• In this slide you can see an example of what Mvisio is capable to do, bringing modern graphics to the different devices targeted. Effects like bloom lighting, depth of field, soft shadowing and high dynamic range are automatically managed by the engine and can be activated or deactivated at will. Despite its simplified interface, Mvisio is not a sandbox preventing the implementation of advanced techniques and algorithms.
  • The overall Mvisio architecture looks like this. Users can create graphics applications by loading 3D content from files and manipulating them through the Mvisio API. The complexity of Mvisio is then hidden behind the interface, which is the same on the three devices targeted by our solution.If you are on PC, the PC pipeline will be used and images are generated according to the version of OpenGL your machine is running on. More recent computers will benefit from the shader-based pipeline and other optimizations to improve speed and visual appearance. In case of older and less performing machines, Mvisio will use the fixed pipeline. In any case, Mvisio will keep producing results, independently from the hardware: only the quality changes.If you are on PDA, OpenGL ES will be used instead of OpenGL. This pipeline is very close to the fixed pipeline available on older PC. At the time of the creation of our software shaders were not available on mobile devices (but they are since a week, with the new Iphone).On CAVE, Mvisio starts a client/server architecture with one PC per CAVE side. Locally performed graphics instructions are forwarded to the different connected machines, each one running an instance of Mvisio PC.Models, animations and textures are automatically synchronized at startup.In all these three cases, users don’t need to modify their data: Mvisio automatically adapt the content if necessary.
  • A basic Mvisio-based application looks like this.In few lines of code users can initialize the engine, load a complex scene from an external file (including light sources, meshes, textures, etc.), display it and free resources. Thanks to our simplified interface, it is easy to setup a working 3D environment in a short amount of time.As we will se later, this same piece of code can be quickly modified and adapted to run into our CAVE or on a PDA.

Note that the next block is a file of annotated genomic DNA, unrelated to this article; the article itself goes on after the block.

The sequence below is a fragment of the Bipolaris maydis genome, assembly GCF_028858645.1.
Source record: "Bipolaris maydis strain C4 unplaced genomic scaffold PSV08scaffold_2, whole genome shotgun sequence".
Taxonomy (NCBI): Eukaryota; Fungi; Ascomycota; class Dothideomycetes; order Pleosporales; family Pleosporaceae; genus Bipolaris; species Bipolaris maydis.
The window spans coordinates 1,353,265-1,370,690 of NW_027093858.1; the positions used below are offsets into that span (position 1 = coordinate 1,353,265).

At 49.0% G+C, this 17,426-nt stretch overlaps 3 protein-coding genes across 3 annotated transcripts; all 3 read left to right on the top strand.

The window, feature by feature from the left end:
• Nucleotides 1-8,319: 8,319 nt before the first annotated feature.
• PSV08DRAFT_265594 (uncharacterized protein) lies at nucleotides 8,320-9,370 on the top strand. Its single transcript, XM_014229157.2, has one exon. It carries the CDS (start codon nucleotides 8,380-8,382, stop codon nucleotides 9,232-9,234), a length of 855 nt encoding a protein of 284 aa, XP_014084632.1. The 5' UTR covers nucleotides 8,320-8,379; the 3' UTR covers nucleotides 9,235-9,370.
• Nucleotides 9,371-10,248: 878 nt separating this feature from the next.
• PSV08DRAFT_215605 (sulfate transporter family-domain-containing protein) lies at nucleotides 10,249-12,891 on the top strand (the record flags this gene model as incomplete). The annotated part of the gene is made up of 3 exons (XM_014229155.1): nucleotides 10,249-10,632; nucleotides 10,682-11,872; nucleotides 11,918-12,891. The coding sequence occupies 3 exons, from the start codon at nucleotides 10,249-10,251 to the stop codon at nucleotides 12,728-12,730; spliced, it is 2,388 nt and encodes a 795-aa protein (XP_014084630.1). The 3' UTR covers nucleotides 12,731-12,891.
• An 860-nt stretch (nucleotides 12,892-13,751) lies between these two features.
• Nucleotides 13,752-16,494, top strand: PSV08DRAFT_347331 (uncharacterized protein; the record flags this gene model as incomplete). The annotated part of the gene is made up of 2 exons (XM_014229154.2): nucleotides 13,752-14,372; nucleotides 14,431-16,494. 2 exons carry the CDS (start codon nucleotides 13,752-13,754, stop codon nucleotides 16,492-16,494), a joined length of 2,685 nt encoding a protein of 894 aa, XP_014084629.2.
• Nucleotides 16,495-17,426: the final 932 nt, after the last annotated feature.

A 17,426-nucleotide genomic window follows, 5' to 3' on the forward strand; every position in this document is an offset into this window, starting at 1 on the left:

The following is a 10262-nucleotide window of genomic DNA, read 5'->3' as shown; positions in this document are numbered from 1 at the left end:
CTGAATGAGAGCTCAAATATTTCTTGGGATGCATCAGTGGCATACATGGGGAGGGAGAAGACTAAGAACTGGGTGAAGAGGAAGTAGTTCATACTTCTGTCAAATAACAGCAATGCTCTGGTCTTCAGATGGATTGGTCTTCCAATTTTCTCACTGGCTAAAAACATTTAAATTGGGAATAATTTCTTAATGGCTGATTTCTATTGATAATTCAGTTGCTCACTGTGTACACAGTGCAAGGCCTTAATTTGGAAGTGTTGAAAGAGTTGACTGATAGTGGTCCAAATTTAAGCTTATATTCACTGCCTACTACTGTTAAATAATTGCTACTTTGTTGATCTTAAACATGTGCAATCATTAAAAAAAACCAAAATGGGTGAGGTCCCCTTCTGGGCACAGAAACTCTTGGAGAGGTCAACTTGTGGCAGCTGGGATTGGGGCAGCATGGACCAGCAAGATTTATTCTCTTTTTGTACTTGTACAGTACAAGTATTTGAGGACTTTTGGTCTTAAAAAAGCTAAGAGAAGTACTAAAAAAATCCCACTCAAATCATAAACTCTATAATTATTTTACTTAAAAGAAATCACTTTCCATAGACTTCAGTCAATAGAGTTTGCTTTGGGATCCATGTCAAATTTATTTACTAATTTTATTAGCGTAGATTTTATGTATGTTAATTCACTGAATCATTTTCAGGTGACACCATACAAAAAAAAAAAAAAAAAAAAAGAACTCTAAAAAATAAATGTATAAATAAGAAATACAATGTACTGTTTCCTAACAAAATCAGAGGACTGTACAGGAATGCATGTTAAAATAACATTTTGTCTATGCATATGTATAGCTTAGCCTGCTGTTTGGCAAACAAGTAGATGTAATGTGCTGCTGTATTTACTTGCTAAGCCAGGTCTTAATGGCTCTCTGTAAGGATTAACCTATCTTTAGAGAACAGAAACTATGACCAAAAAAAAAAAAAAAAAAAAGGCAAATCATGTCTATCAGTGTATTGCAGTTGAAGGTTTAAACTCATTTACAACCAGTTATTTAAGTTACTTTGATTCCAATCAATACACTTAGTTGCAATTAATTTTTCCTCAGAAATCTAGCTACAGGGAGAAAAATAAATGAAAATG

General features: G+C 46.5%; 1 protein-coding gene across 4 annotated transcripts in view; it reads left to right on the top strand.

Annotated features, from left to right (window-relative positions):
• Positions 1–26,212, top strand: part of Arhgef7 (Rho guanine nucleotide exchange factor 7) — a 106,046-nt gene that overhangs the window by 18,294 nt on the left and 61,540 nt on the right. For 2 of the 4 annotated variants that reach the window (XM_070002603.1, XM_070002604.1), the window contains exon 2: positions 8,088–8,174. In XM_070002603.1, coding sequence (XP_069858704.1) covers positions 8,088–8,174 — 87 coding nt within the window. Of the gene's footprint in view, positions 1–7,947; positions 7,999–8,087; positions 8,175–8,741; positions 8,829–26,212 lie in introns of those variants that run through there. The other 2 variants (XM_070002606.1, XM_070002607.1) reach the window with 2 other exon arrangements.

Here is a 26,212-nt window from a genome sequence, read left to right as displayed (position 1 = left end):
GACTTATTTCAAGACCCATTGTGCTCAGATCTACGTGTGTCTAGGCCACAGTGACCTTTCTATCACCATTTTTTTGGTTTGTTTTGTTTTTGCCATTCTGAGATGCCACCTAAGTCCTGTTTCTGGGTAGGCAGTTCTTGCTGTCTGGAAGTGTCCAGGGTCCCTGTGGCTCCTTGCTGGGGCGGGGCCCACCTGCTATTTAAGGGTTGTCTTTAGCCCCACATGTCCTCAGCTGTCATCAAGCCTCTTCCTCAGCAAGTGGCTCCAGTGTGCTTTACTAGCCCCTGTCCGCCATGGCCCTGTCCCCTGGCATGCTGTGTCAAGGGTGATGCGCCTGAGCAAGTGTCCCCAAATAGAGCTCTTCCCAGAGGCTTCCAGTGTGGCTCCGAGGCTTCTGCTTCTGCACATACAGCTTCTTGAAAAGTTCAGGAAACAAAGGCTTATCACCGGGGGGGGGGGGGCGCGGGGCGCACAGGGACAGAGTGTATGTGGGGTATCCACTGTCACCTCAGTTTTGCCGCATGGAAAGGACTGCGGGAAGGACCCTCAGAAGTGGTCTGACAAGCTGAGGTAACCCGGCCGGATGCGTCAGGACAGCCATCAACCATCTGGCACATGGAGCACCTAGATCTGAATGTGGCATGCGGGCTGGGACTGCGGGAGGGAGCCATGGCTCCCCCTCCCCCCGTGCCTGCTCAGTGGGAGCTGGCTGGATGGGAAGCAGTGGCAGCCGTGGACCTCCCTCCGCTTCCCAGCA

• Pedagogical modules are small demos allowing students and teachers to dynamically interact with the algorithms and concepts introduced during the class.They cover several topics, ranging from spline generation to 3D camera manipulations, passing through animation, shading techniques, etc.With our modules we wanted to break the limitations of static images and videos, giving a more interactive support to teachers for their explain.Each module uses the MVisio engine and can be executed on virtually any personal computers, thanks to the characteristics of our graphics engine.Modules are also distributed with their source code, in order to show to students a concrete implementation of the different topics. This approach simplifies the implementation of such techniques into student projects (or any project based on Mvisio).
  • Typically, modules feature: a screenshot of the lesson slide, to keep a guiding thread with the ex cathedra explainations an intuitive interface (few buttons, click & drag interaction), allowing users to easilychange the different parameters of the algorithms and see the result a powerpoint style, to give a more coherent design to class notes and presentations when they’re started directly from a slide